Information about circular benefits makes insect food a little more acceptable to consumers
Consumers are more willing to eat insects if they are informed about the sustainable and circular benefits of doing so. It makes no difference whether or not someone is already concerned about sustainability. This was the conclusion reached by researchers from Wageningen in a recent study on the relation between accepting insects as part of a meal and the extent to which consumers find sustainability important.
It is not so strange that insects are gradually being considered as a future source of food. Compared to livestock farming, an insect farm requires far less water and land and the emissions of greenhouse gasses and ammonia are also substantially lower. In addition, a major circular benefit of insects is that they convert organic by-products and waste streams into animal protein extremely efficiently. “As such, insect production fits well into the circular economy,” says researcher Hans Dagevos of Wageningen Economic Research. “We wanted to know if this idea of circularity would contribute to making consumers more willing to accept insects as food.”
The study consisted of a questionnaire with statements about sustainability and eating insects. The participants were then given a menu with 18 products based on insects, ranging from burgers, wraps and nuggets to ice cream, shakes and muffins. The participants were asked to indicate how likely they would be to order each product.
Sustainability-conscious consumer not extra sensitive
Many studies of consumer behaviour show that existing concerns about the environment are usually not enough to actually change consumer choices. According to Dagevos, this study seems to nuance that a bit. “Providing information about the circular and environmental benefits of insects as a food source increased the participants’ intention to choose fast-food products with insects as an ingredient. This was even true for products with a visible insect garnish, although the increase for these products was the smallest.” And even though insects are considered a circular and sustainable food source, the sustainability-conscious consumer was, remarkably, not extra sensitive to eating such food compared to the consumer for whom sustainability is less of a priority. “Although we didn’t specifically study this, you can’t just assume that the frontrunners in consuming insect products are the ones who are the most concerned about the environment.”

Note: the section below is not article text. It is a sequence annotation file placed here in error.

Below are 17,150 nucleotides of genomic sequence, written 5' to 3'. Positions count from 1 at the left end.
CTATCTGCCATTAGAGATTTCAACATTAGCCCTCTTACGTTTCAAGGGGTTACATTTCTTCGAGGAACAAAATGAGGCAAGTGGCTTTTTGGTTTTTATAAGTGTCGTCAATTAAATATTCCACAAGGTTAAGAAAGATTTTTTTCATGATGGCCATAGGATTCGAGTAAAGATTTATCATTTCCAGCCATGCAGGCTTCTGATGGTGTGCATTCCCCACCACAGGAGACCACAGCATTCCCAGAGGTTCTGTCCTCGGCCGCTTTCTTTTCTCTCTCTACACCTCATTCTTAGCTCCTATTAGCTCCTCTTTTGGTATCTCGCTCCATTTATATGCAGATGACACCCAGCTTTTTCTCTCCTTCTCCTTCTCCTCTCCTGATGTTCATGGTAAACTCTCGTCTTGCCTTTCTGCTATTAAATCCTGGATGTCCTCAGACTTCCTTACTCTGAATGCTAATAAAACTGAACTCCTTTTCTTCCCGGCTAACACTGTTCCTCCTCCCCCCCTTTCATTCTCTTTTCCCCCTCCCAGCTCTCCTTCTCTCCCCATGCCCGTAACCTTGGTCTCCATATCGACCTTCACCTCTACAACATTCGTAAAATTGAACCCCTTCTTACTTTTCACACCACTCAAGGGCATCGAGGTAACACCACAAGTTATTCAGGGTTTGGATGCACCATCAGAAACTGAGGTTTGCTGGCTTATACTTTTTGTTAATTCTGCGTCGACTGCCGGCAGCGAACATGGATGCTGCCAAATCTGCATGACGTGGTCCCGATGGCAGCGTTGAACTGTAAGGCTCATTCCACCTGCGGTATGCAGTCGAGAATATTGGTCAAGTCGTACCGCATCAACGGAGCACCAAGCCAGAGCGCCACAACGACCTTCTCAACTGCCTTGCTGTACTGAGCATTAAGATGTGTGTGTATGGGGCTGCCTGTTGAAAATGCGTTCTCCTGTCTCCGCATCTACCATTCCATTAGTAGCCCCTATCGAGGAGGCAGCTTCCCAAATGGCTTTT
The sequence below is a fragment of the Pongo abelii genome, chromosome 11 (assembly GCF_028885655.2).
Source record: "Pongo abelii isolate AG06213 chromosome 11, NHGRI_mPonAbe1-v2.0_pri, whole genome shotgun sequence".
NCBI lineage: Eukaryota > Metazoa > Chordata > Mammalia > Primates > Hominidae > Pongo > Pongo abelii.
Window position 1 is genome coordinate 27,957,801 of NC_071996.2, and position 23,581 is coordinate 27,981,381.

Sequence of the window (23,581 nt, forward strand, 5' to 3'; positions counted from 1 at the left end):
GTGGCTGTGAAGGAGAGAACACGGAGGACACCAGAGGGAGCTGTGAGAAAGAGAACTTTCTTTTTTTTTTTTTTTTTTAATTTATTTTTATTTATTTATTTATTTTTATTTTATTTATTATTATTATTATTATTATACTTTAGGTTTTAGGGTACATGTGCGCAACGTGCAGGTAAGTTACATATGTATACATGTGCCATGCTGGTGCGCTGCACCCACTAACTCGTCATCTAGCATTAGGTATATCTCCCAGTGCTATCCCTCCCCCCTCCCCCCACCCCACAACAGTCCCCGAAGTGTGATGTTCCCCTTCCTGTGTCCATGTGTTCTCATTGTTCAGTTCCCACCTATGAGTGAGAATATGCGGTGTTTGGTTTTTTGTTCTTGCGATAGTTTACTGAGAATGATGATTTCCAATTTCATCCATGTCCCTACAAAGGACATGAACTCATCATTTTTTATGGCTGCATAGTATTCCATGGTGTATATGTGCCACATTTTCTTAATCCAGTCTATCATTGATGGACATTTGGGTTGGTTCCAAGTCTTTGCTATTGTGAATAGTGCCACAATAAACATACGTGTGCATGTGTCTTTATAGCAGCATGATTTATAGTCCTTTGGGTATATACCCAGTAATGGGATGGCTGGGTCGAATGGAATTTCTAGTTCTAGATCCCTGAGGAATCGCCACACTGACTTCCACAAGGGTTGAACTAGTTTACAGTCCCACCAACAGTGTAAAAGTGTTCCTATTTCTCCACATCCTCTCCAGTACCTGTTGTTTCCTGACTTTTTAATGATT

The researchers also studied the impact of insect phobia. Striking: the greater the fear of insects, the greater the increase in intention to purchase after having been informed about the circular benefits of insect food. Moreover, an aversion to eating insects did not appear to affect changes in the intention to purchase after participants had been informed about the sustainability benefits of insects. Less surprising is the conclusion that the intention to purchase increases as the insects are more hidden, such as when they are part of the flour in the sandwich or used as food for the chicken used in a product. An insect burger with a garnish of mealworm clearly scored less well.
The researchers also observed a difference between women and men. The increase in the intention to purchase after having received information was bigger among women than among men. A similar difference was also observed between older and younger participants: after having received information, older participants were more likely to buy an insect product than younger participants.
Insects need to become mainstream
Insects as a source of food or fodder fit into a circular economy and are potentially a good alternative for animal products with a large ecological footprint. As this study shows, the acceptance of insect products increases as consumers are better informed about sustainability and circularity. However, Dagevos does not think that information alone is enough to convince the Dutch to eat an insect burger or shake. “It’s also important that more attractive and tasty insect products become available to consumers. To make this happen, insects must first truly become mainstream in supermarkets and in our eating culture. At the moment, there are hardly any insect products for sale, so we do not have the opportunity to get to know them, acquire taste experiences and use them in the kitchen. The better their availability, the more we’ll accept and use them.”